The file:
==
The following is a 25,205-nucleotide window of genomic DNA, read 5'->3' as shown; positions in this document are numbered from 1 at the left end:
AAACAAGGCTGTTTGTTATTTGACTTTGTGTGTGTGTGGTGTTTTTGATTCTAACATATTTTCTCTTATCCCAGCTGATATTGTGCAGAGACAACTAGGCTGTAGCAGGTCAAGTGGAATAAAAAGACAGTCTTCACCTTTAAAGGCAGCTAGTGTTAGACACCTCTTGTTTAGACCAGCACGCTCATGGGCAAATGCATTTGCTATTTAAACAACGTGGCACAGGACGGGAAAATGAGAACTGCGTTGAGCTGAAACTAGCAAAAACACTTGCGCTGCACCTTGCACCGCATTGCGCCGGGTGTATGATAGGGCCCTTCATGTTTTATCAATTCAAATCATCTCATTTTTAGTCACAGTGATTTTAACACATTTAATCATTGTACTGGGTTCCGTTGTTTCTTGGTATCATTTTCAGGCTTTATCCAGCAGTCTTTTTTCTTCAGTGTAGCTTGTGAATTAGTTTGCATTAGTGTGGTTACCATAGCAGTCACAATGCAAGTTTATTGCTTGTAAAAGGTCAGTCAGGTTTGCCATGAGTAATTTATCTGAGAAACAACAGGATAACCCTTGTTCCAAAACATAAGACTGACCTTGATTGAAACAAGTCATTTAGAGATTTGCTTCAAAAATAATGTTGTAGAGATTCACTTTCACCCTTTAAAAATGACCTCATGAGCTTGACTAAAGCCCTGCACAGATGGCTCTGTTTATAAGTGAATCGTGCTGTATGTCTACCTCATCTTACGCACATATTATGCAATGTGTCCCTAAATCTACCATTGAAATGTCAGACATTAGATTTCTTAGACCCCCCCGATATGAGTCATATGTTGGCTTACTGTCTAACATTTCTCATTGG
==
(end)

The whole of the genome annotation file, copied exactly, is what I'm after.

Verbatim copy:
The following is a 25,205-nucleotide window of genomic DNA, read 5'->3' as shown; positions in this document are numbered from 1 at the left end:
AAACAAGGCTGTTTGTTATTTGACTTTGTGTGTGTGTGGTGTTTTTGATTCTAACATATTTTCTCTTATCCCAGCTGATATTGTGCAGAGACAACTAGGCTGTAGCAGGTCAAGTGGAATAAAAAGACAGTCTTCACCTTTAAAGGCAGCTAGTGTTAGACACCTCTTGTTTAGACCAGCACGCTCATGGGCAAATGCATTTGCTATTTAAACAACGTGGCACAGGACGGGAAAATGAGAACTGCGTTGAGCTGAAACTAGCAAAAACACTTGCGCTGCACCTTGCACCGCATTGCGCCGGGTGTATGATAGGGCCCTTCATGTTTTATCAATTCAAATCATCTCATTTTTAGTCACAGTGATTTTAACACATTTAATCATTGTACTGGGTTCCGTTGTTTCTTGGTATCATTTTCAGGCTTTATCCAGCAGTCTTTTTTCTTCAGTGTAGCTTGTGAATTAGTTTGCATTAGTGTGGTTACCATAGCAGTCACAATGCAAGTTTATTGCTTGTAAAAGGTCAGTCAGGTTTGCCATGAGTAATTTATCTGAGAAACAACAGGATAACCCTTGTTCCAAAACATAAGACTGACCTTGATTGAAACAAGTCATTTAGAGATTTGCTTCAAAAATAATGTTGTAGAGATTCACTTTCACCCTTTAAAAATGACCTCATGAGCTTGACTAAAGCCCTGCACAGATGGCTCTGTTTATAAGTGAATCGTGCTGTATGTCTACCTCATCTTACGCACATATTATGCAATGTGTCCCTAAATCTACCATTGAAATGTCAGACATTAGATTTCTTAGACCCCCCCGATATGAGTCATATGTTGGCTTACTGTCTAACATTTCTCATTGG